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The Care Of Carburizing Compounds
Of all the opportunities for practicing economy in the heat-t...

Quenching
It is considered good practice to quench alloy steels from th...

Affinity Of Nickel Steel For Carbon
The carbon- and nickel-steel gears are carburized separately...

The Effect Of Tempering On Water-quenched Gages
The following information has been supplied by Automatic and ...

Steel Worked In Austenitic State
As a general rule steel should be worked when it is in the a...

Corrosion
This steel like any other steel when distorted by cold worki...

Annealing Alloy Steel
The term alloy steel, from the steel maker's point of view, r...

Heat Treatment Of Punches And Dies Shears Taps Etc
HEATING.--The degree to which tools of the above classes shou...

Leeds And Northrup Optical Pyrometer
The principles of this very popular method of measuring tempe...

Process Of Carburizing
Carburizing imparts a shell of high-carbon content to a low-...

Annealing Of High-speed Steel
For annealing high-speed steel, some makers recommend using g...

Non-shrinking Oil-hardening Steels
Certain steels have a very low rate of expansion and contract...

Correction By Zero Adjustment
Many pyrometers are supplied with a zero adjuster, by means ...

Annealing
ANNEALING can be done by heating to temperatures ranging from...

The Packing Department
In Fig. 56 is shown the packing pots where the work is packe...

Hardness Testing
The word hardness is used to express various properties of me...

Gears
The material used for all gears on the Liberty engine was sel...

Heat Treatment Of Milling Cutters Drills Reamers Etc
THE FIRE.--Gas and electric furnaces designed for high heats ...

Fatigue Tests
It has been known for fifty years that a beam or rod would fa...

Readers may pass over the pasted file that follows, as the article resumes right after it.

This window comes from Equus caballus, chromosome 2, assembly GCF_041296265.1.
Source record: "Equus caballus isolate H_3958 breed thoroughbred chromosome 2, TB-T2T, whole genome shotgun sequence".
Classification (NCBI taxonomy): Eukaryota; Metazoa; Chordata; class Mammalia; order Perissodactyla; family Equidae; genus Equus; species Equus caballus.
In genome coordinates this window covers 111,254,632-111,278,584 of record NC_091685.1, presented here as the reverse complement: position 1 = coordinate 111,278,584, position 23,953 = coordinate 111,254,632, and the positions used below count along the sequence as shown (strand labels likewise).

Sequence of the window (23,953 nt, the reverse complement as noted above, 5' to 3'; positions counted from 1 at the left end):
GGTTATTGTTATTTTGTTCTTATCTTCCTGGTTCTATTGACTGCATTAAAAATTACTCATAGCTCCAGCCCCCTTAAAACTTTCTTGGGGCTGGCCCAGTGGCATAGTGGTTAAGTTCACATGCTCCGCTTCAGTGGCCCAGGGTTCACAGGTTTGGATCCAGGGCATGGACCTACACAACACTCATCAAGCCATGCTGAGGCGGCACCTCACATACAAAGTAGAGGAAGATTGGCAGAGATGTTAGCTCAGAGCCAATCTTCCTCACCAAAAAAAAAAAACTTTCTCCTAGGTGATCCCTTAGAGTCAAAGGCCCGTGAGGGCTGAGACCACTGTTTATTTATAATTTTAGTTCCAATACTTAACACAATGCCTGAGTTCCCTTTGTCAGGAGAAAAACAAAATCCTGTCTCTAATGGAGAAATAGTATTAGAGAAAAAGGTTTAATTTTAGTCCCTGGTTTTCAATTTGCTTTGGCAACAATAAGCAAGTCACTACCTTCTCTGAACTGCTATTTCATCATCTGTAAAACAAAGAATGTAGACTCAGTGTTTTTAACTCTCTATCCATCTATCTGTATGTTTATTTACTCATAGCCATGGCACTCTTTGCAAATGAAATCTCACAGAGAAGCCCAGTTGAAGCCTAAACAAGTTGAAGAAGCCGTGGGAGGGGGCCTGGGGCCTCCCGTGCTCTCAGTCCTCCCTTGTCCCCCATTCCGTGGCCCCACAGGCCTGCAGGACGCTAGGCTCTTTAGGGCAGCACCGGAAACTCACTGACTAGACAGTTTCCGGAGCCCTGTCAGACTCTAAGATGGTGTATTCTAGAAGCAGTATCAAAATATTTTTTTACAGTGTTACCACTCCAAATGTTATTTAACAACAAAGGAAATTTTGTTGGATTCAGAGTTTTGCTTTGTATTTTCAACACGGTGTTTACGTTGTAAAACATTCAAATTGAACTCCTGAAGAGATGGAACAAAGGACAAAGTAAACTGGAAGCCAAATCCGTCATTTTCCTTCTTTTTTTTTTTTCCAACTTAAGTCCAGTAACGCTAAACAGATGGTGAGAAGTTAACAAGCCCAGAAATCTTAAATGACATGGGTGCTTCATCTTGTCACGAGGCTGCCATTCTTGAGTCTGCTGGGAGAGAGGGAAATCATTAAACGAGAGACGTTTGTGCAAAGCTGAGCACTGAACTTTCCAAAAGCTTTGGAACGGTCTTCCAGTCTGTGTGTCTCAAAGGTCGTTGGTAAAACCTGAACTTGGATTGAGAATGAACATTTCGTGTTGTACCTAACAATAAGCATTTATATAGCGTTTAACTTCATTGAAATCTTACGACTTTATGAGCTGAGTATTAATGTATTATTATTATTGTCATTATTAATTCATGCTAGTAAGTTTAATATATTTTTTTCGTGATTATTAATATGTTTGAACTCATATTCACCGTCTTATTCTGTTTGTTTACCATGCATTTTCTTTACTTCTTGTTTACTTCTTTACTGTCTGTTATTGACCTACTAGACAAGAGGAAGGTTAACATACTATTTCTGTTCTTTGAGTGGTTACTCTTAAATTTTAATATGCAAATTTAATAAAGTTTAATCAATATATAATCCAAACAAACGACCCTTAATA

Application To The Automotive Industry
The information given on the various parts of the Liberty eng...



Calibration Of Pyrometer With Common Salt






Category: PYROMETRY AND PYROMETERS

An easy and convenient method for standardization and one which
does not necessitate the use of an expensive laboratory equipment
is that based upon determining the melting point of common table
salt (sodium chloride). While theoretically salt that is chemically
pure should be used (and this is neither expensive nor difficult
to procure), commercial accuracy may be obtained by using common
table salt such as is sold by every grocer. The salt is melted in
a clean crucible of fireclay, iron or nickel, either in a furnace
or over a forge-fire, and then further heated until a temperature
of about 1,600 to 1,650 deg.F. is attained. It is essential that this
crucible be clean because a slight admixture of a foreign substance
might noticeably change the melting point.

The thermo-couple to be calibrated is then removed from its protecting
tube and its hot end is immersed in the salt bath. When this end
has reached the temperature of the bath, the crucible is removed
from the source of heat and allowed to cool, and cooling readings
are then taken every 10 sec. on the milli-voltmeter or pyrometer. A
curve is then plotted by using time and temperature as cooerdinates,
and the temperature of the freezing point of salt, as indicated
by this particular thermocouple, is noted, i.e., at the point
where the temperature of the bath remains temporarily constant
while the salt is freezing. The length of time during which the
temperature is stationary depends on the size of the bath and the
rate of cooling, and is not a factor in the calibration. The melting
point of salt is 1,472 deg.F., and the needed correction for the instrument
under observation can be readily applied.

It should not be understood from the above, however, that the salt-bath
calibration cannot be made without plotting a curve; in actual
practice at least a hundred tests are made without plotting any curve
to one in which it is done. The observer, if awake, may reasonably
be expected to have sufficient appreciation of the lapse of time
definitely to observe the temperature at which the falling pointer
of the instrument halts. The gradual dropping of the pointer before
freezing, unless there is a large mass of salt, takes place rapidly
enough for one to be sure that the temperature is constantly falling,
and the long period of rest during freezing is quite definite.
The procedure of detecting the solidification point of the salt
by the hesitation of the pointer without plotting any curve is
suggested because of its simplicity.





Next: Complete Calibration Of Pyrometers

Previous: The Pyrometer And Its Use



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